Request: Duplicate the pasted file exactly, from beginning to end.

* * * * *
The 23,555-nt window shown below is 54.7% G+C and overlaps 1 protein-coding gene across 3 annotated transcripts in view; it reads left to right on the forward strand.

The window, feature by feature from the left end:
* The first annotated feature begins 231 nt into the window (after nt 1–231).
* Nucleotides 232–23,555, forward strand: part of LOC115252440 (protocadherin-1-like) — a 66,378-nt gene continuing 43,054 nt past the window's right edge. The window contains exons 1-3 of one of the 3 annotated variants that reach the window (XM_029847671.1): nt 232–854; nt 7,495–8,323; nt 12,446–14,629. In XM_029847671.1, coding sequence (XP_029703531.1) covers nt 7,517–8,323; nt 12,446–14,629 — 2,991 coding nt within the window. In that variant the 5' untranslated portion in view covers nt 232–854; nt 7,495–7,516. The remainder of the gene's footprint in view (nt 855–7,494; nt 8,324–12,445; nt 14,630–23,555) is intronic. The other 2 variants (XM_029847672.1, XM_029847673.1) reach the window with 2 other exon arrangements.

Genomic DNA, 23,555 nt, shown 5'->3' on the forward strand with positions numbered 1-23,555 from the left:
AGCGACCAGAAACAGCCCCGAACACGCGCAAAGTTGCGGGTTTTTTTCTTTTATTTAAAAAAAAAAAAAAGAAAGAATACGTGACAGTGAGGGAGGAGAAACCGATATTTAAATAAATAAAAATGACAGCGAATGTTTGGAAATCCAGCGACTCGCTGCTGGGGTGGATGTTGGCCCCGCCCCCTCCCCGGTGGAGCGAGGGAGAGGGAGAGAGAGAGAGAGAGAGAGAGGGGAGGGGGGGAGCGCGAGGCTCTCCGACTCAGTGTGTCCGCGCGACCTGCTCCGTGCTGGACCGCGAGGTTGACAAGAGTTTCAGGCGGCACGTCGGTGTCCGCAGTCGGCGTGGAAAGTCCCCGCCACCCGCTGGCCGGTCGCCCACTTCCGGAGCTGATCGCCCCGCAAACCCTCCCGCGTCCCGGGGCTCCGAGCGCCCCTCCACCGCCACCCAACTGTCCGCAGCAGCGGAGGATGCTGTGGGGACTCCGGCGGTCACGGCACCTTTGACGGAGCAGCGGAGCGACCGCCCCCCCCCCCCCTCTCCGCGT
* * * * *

The 23,555-nt window shown below is 54.7% G+C and overlaps 1 protein-coding gene across 3 annotated transcripts in view; it reads left to right on the forward strand.

The window, feature by feature from the left end:
* The first annotated feature begins 231 nt into the window (after nt 1–231).
* Nucleotides 232–23,555, forward strand: part of LOC115252440 (protocadherin-1-like) — a 66,378-nt gene continuing 43,054 nt past the window's right edge. The window contains exons 1-3 of one of the 3 annotated variants that reach the window (XM_029847671.1): nt 232–854; nt 7,495–8,323; nt 12,446–14,629. In XM_029847671.1, coding sequence (XP_029703531.1) covers nt 7,517–8,323; nt 12,446–14,629 — 2,991 coding nt within the window. In that variant the 5' untranslated portion in view covers nt 232–854; nt 7,495–7,516. The remainder of the gene's footprint in view (nt 855–7,494; nt 8,324–12,445; nt 14,630–23,555) is intronic. The other 2 variants (XM_029847672.1, XM_029847673.1) reach the window with 2 other exon arrangements.

Genomic DNA, 23,555 nt, shown 5'->3' on the forward strand with positions numbered 1-23,555 from the left:
AGCGACCAGAAACAGCCCCGAACACGCGCAAAGTTGCGGGTTTTTTTCTTTTATTTAAAAAAAAAAAAAAGAAAGAATACGTGACAGTGAGGGAGGAGAAACCGATATTTAAATAAATAAAAATGACAGCGAATGTTTGGAAATCCAGCGACTCGCTGCTGGGGTGGATGTTGGCCCCGCCCCCTCCCCGGTGGAGCGAGGGAGAGGGAGAGAGAGAGAGAGAGAGAGAGGGGAGGGGGGGAGCGCGAGGCTCTCCGACTCAGTGTGTCCGCGCGACCTGCTCCGTGCTGGACCGCGAGGTTGACAAGAGTTTCAGGCGGCACGTCGGTGTCCGCAGTCGGCGTGGAAAGTCCCCGCCACCCGCTGGCCGGTCGCCCACTTCCGGAGCTGATCGCCCCGCAAACCCTCCCGCGTCCCGGGGCTCCGAGCGCCCCTCCACCGCCACCCAACTGTCCGCAGCAGCGGAGGATGCTGTGGGGACTCCGGCGGTCACGGCACCTTTGACGGAGCAGCGGAGCGACCGCCCCCCCCCCCCCTCTCCGCGT